Treatment for excess abdominal fat is weight loss, regular exercise, getting enough sleep, and following a healthy diet.

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#3 Hormone Screening

Hormone imbalance in women is common with age, especially right before, during, and after menopause.

health screening for womenAdditionally, women are 5 to 8 times more likely to develop thyroid hormone problems than men.

Routine hormone screenings, including estrogen, progesterone, testosterone, and thyroid hormone screenings, help restore your quality of life and prevent negative health effects associated with hormone imbalance.

Examples include:

  • Weight gain and decreased metabolism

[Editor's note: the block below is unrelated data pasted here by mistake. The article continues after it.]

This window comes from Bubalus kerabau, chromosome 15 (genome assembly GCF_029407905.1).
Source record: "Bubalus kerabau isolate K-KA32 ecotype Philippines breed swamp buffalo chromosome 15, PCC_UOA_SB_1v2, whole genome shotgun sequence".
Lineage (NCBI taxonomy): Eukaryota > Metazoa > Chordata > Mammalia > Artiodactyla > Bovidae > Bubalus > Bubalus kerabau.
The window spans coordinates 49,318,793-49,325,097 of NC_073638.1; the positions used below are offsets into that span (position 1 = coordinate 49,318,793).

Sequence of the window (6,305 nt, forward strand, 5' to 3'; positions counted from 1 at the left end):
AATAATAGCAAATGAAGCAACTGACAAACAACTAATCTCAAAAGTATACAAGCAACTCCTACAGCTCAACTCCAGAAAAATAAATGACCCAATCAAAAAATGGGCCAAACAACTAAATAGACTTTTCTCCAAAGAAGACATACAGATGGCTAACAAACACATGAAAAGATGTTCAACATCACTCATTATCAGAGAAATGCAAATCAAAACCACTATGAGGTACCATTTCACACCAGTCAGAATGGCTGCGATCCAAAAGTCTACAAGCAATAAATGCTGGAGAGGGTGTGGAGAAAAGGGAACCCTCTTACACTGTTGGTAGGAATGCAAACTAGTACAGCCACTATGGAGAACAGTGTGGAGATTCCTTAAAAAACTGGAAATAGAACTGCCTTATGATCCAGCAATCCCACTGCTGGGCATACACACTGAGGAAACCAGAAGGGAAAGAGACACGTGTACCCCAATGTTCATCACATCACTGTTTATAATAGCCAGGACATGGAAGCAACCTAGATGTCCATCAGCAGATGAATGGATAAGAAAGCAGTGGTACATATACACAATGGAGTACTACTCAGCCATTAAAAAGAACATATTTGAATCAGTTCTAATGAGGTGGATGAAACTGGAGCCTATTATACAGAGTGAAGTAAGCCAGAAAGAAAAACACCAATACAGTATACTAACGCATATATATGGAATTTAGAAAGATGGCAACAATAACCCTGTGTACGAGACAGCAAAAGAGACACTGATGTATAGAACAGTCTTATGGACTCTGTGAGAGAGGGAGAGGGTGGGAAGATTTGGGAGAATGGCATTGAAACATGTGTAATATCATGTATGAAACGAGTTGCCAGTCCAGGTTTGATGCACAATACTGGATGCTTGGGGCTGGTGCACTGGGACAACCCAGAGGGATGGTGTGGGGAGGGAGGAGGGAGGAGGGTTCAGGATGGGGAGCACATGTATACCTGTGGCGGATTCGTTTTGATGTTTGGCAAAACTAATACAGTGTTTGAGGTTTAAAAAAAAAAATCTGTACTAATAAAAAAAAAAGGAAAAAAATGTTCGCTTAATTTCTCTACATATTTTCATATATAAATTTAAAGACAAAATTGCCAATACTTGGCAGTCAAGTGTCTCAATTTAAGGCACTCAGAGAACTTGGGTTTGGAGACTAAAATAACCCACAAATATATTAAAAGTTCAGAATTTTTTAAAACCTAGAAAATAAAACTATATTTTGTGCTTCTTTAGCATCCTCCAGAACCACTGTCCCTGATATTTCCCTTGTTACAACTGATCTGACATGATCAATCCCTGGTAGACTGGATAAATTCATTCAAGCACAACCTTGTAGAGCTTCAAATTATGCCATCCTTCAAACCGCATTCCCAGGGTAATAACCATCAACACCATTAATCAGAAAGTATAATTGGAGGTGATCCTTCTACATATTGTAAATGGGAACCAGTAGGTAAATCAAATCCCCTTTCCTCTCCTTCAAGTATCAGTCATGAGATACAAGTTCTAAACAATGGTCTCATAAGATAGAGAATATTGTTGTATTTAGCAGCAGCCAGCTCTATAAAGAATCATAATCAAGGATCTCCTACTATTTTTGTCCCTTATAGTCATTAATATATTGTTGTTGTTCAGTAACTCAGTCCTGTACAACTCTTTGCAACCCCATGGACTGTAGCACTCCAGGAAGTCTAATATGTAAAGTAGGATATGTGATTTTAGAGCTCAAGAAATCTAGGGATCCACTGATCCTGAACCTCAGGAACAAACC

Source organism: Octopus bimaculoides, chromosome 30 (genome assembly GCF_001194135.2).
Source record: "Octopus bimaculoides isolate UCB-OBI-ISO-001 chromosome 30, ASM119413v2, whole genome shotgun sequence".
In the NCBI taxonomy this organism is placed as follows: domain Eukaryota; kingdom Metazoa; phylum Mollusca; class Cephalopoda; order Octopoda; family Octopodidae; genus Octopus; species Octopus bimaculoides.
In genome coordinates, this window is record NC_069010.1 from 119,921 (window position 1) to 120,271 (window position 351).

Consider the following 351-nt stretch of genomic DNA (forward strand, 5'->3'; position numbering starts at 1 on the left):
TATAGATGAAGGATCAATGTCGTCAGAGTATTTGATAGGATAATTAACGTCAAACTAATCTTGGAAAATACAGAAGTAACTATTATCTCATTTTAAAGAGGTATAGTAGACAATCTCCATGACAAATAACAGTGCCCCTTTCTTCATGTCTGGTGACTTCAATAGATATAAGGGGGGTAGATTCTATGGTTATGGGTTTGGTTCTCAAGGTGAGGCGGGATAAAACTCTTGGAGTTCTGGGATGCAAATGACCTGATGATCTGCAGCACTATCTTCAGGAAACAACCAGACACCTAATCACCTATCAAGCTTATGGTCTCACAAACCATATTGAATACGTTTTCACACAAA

• Fatigue
  • Loss of lean muscle mass
  • Increases in body fat
  • Accelerated hair thinning
  • Bone loss
  • Vaginal dryness
  • Hot flashes
  • Sleeping problems
  • Depression, mood swings, and difficulty concentrating
  • Headaches or migraines

Have your hormone levels checked at least once a year if you’re at risk of hormone imbalance, have a history of it, or experience symptoms.

If you've had thyroid problems in the past and your thyroid gland is misshaped or enlarged, your doctor might recommend imaging procedures to rule out thyroid cancer.

To balance hormone levels and restore your quality of life, your doctor might treat you with oral medications, skin patches, gels, creams, sprays, subdermal pellets, or vaginal applications.

#4 Blood Pressure Screening

Blood pressure is an important health screening for women. It is non-invasive, fast, and painless, and save lives by detecting high blood pressure before serious heart or blood vessel problems arise.